It had cooled considerably after two days of warm rain. Finally the leaves were beginning to turn.
I camped out on the white wicker chair in the corner of our front porch with a copy of Jack Kerouac’s On the Road in my lap. The crisp morning air stung my nostrils and made ephemeral ghosts as it periodically slipped out through my mouth.
Morning light sifted through bare branches of the massive walnut tree across the street and filtered onto our porch, brightening the blue shakes of the house. High above the street fire-tinged leaves blazed on the tall maples, red-orange in the sunlight.
My wife’s begonia spilled over the edge of the cobalt blue pot where it sat behind the white porch baluster. The yellow-orange flowers faced the morning sun. One convoluted stalk had ventured out too far, dipping down almost to the fir flooring. The flower at its apex poked under the railing in search of the morning light.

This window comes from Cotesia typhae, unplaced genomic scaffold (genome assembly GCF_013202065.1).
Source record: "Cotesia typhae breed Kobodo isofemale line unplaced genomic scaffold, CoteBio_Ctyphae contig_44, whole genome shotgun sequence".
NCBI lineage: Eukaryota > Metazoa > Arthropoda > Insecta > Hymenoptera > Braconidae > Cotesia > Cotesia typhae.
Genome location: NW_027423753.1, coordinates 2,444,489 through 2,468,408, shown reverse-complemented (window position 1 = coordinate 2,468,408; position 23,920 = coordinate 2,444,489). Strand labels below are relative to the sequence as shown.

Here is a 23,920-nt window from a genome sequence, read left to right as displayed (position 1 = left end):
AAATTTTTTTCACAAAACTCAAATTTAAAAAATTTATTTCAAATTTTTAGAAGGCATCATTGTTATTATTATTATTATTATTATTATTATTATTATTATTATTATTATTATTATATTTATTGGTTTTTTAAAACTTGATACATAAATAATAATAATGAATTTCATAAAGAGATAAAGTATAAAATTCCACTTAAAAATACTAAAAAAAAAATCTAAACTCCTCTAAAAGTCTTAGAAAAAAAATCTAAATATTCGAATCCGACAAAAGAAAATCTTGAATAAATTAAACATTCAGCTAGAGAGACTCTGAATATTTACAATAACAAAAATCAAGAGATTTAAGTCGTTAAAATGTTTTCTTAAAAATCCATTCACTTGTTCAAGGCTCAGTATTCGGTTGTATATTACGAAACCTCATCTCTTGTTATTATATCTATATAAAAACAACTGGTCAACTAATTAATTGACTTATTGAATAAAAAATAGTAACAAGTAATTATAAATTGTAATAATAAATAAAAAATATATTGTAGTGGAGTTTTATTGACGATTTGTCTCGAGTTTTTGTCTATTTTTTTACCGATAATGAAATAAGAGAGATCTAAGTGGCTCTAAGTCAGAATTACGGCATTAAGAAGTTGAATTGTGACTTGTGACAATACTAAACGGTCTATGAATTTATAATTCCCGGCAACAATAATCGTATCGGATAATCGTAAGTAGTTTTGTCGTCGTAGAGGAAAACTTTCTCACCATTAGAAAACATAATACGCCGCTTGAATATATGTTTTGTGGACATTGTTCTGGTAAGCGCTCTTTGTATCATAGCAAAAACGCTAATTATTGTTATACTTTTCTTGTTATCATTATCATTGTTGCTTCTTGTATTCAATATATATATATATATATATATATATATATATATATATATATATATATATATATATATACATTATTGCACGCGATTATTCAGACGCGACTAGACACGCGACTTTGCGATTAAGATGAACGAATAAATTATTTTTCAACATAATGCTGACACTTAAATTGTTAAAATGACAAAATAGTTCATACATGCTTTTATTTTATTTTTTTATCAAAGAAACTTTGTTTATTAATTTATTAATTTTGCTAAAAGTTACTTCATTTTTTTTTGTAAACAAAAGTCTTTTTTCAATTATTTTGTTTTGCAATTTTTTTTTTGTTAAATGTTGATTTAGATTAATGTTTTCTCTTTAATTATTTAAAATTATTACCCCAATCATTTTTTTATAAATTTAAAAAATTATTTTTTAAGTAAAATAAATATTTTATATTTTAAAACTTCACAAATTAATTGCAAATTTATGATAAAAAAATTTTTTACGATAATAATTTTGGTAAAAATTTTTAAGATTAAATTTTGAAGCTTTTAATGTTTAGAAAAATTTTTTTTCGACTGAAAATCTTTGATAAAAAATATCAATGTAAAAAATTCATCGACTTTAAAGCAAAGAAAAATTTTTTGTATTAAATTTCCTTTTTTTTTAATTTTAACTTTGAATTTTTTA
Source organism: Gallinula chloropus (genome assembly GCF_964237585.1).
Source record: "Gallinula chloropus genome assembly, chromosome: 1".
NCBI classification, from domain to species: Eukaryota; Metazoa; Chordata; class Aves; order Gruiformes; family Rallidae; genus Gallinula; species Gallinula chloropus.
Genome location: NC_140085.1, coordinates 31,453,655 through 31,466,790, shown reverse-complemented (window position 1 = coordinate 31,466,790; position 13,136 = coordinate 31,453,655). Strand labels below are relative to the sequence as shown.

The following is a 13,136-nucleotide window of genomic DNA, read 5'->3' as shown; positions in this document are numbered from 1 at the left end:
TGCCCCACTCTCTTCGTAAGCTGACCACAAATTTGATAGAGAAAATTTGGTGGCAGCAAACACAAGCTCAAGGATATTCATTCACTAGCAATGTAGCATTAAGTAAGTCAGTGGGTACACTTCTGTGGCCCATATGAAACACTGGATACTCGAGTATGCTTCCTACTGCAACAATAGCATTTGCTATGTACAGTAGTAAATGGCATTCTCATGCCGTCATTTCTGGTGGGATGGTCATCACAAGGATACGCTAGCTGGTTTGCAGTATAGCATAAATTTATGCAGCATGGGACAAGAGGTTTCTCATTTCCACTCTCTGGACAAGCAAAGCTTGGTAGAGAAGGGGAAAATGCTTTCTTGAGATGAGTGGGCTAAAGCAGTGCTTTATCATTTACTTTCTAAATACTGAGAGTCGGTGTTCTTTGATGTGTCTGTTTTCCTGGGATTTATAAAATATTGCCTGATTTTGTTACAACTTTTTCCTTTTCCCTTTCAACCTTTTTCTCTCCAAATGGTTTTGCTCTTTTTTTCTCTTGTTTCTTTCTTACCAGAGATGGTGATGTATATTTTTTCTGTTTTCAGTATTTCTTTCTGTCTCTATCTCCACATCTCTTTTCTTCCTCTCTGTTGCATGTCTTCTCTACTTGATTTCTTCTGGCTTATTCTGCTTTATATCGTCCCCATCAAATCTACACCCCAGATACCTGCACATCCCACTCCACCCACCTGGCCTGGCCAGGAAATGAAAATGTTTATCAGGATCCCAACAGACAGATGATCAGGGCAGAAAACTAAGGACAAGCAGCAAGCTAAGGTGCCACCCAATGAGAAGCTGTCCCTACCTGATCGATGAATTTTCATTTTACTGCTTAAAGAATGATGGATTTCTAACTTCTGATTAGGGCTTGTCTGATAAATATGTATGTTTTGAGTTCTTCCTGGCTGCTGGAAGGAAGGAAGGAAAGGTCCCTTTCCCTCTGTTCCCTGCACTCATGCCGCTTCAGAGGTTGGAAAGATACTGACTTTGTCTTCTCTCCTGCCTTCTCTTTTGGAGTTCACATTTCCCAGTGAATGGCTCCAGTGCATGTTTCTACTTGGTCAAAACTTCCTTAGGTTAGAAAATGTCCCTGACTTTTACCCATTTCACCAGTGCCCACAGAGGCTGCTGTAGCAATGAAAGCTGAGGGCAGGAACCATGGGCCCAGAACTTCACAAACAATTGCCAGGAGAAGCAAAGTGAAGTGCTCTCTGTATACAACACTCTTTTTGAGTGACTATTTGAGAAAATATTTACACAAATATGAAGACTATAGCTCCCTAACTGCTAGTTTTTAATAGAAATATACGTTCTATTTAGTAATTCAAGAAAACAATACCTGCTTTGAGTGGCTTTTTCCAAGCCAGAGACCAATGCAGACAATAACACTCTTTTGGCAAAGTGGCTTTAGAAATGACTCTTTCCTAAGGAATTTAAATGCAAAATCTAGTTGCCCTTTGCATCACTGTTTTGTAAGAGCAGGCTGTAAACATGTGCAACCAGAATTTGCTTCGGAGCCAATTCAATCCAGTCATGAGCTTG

In the far corner, sunflowers stood erect in a large plastic pot among full green leaves, perfect in appearance. Plastic and artificial, oblivious to their surroundings, they had not changed their inclination.
I looked down at the book in my lap. A small black spider had thrown out a filament from the edge of my coffee cup to the porch railing and was in process of making its way along the strand. Bathed in the light, it paused to rest, glistening in the morning sun.
A slight breeze broke the morning stillness, rustling the remnant leaves between the long brown stems of the mock orange bush. Chickadees called from low-lying shrub trees across the street.
Again I looked at the begonia, reaching toward the light. Phototropism; luxphilia. Unlike the plastic sunflower plant, soon the begonia and the small black spider would succumb to autumnal frosts. Yet on this crisp fall morning, they both reveled in the warm brightness of the sun.